Whether you should opt for shared ownership staircasing or a simple remortgage depends on your individual circumstances and goals. If your aim is to increase your shares in the property then staircasing could be your solution to increasing your stake in property ownership and eventually owning it entirely.
However, if you want a better deal on your loan, remortgaging might be best. Seek advice from an expert mortgage broker so that you can decide which option will work for you best.
Fees for a Shared Ownership Remortgage
As with every mortgage, there will be associated costs. Remortgages for shared ownership generally have slightly higher costs involved. This is because most lenders don’t offer mortgages involving shared ownership. As the market isn’t considered mainstream, it is less competitive.
Possible fees involved for shared ownership remortgages:
- Lender arrangement fees (existing or new lenders)
- Valuation fees
- Admin fees (broker and/or lender)
- Legal fees (conveyancing)
- Stamp duty (based on the value of the property/shares or you can pay in stages – if paying in stages, payments commence once shares exceed 80%)
Frequently Asked Questions
Can You Remortgage Shared Ownership?
Yes, you can remortgage a shared ownership property. This process allows you to increase your shares in the property, potentially up to 100%, until you own the property outright. This process is known as shared ownership staircasing. It's important to note that not all lenders offer shared ownership remortgages, so it's advisable to seek advice from a specialist mortgage broker.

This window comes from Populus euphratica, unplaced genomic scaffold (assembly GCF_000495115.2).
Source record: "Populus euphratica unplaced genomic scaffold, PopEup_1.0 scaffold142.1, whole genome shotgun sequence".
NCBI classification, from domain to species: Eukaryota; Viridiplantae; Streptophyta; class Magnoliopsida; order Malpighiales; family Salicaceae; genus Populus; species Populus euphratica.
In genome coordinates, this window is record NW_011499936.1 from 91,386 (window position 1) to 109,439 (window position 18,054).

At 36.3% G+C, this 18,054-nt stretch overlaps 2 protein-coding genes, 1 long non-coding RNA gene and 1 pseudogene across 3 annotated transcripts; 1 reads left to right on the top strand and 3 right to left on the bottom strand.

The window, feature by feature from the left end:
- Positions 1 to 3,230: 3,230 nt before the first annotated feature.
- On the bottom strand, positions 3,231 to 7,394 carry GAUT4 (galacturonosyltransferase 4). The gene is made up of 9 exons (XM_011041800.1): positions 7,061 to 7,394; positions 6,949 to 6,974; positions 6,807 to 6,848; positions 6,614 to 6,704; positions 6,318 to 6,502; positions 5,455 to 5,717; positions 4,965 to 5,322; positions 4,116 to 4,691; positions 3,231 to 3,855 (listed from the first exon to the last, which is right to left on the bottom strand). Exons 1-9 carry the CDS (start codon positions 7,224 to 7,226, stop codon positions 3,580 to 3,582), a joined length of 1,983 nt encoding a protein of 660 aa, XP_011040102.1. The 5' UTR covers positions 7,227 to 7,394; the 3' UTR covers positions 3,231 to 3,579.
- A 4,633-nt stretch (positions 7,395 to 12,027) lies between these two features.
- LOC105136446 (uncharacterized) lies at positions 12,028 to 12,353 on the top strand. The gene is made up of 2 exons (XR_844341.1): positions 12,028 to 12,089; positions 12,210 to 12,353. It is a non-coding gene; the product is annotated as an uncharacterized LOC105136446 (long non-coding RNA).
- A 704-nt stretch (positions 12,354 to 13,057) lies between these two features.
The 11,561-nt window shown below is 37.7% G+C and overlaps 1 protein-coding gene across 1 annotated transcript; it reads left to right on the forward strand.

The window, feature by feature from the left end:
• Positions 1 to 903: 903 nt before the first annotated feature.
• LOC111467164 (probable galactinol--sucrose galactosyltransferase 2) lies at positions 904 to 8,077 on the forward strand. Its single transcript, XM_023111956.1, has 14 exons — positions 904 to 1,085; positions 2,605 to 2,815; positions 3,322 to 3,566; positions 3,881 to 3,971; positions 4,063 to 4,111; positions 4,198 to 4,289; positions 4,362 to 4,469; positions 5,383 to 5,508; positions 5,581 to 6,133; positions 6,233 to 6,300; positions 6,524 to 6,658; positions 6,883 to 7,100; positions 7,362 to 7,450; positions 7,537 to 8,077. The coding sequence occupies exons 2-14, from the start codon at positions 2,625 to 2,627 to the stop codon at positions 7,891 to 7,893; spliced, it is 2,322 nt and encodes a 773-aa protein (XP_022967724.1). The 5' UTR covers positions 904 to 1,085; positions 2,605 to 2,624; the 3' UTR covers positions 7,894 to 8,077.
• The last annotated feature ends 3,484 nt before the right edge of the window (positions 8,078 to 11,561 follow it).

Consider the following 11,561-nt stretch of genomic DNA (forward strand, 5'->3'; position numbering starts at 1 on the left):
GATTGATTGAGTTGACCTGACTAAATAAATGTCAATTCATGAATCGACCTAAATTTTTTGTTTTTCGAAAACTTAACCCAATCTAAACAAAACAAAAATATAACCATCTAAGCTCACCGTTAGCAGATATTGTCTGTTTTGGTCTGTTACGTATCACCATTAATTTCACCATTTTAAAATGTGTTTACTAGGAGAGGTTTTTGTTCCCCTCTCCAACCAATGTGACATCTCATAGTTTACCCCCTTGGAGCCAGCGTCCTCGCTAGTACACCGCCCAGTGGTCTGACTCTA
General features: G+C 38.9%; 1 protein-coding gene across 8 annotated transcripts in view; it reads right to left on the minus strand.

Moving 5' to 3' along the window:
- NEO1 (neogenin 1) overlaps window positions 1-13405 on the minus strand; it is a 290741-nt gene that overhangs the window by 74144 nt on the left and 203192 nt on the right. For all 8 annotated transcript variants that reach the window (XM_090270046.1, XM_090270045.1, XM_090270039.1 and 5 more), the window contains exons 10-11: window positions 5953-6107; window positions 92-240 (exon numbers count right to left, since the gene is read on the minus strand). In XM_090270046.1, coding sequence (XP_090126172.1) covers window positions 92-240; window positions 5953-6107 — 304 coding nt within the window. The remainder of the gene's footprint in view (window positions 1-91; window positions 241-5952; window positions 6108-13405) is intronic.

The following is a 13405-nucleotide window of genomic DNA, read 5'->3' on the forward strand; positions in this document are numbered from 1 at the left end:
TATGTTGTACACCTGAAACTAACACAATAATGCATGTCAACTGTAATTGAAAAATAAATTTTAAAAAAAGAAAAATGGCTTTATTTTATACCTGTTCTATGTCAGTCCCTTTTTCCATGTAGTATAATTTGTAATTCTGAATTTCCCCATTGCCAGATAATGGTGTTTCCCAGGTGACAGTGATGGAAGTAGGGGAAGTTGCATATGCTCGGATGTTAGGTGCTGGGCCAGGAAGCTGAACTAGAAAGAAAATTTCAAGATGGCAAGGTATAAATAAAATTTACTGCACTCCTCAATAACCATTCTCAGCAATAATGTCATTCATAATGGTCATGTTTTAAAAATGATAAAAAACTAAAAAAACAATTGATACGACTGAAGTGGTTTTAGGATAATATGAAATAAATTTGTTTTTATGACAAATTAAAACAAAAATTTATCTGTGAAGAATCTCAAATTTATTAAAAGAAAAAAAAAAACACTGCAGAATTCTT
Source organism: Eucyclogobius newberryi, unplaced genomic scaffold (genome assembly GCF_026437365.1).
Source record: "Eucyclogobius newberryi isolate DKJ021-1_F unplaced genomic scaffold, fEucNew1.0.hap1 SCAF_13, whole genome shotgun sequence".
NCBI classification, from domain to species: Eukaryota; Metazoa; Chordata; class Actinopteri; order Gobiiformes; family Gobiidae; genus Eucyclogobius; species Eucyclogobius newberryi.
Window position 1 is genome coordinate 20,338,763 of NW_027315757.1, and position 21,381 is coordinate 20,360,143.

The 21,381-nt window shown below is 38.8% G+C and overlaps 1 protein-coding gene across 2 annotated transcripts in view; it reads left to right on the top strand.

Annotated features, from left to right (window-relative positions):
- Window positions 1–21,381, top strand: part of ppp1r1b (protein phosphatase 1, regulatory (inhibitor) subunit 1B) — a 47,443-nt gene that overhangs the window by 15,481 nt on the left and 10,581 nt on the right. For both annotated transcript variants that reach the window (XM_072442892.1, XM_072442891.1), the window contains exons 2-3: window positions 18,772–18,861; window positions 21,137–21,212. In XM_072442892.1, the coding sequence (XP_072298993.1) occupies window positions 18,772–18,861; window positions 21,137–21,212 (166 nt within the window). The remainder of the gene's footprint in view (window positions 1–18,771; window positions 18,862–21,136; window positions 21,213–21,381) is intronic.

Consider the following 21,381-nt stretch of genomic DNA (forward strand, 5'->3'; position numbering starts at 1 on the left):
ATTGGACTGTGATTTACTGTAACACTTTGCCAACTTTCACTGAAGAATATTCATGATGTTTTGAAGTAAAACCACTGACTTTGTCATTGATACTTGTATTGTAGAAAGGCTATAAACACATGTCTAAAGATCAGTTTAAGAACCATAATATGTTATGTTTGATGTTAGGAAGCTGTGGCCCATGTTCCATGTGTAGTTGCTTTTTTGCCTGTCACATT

Can I Take Equity Out of My Shared Ownership Property?
Yes, staircasing can help you gain equity out of a shared ownership property by increasing your share. This increases equity; however, additional costs such as valuation fees and legal costs may arise; it would be wise to consult a mortgage advisor in order to fully understand all implications before undertaking this action.
How Does Equity Work with Shared Ownership?
Equity refers to your percentage ownership in a shared ownership scheme. When paying off mortgage debt, your equity in the property increases, as does it when buying additional shares (staircasing). Should property values increase as well, your equity value would also rise accordingly; on the other hand, if values decrease so will yours - therefore it is essential that market fluctuations don't alter your equity's worth too significantly.
Shared ownership remortgages offer a path towards increasing your stake in a property and eventually full ownership, though it requires careful thought and planning. Seek advice from an expert mortgage broker who can guide you through this process and find you the best available deal. A broker will search the whole market to see if the best interest rate or deal is with the same lender or a new mortgage lender.
Remember, shared ownership’s purpose is to help you take steps toward homeownership. With proper planning and advice from experienced advisors, this opportunity could become your chance to eventually own it all outright.
Shared ownership remortgages provide a flexible and accessible option for anyone beginning or expanding their property journey. Take the first or next step today on your journey!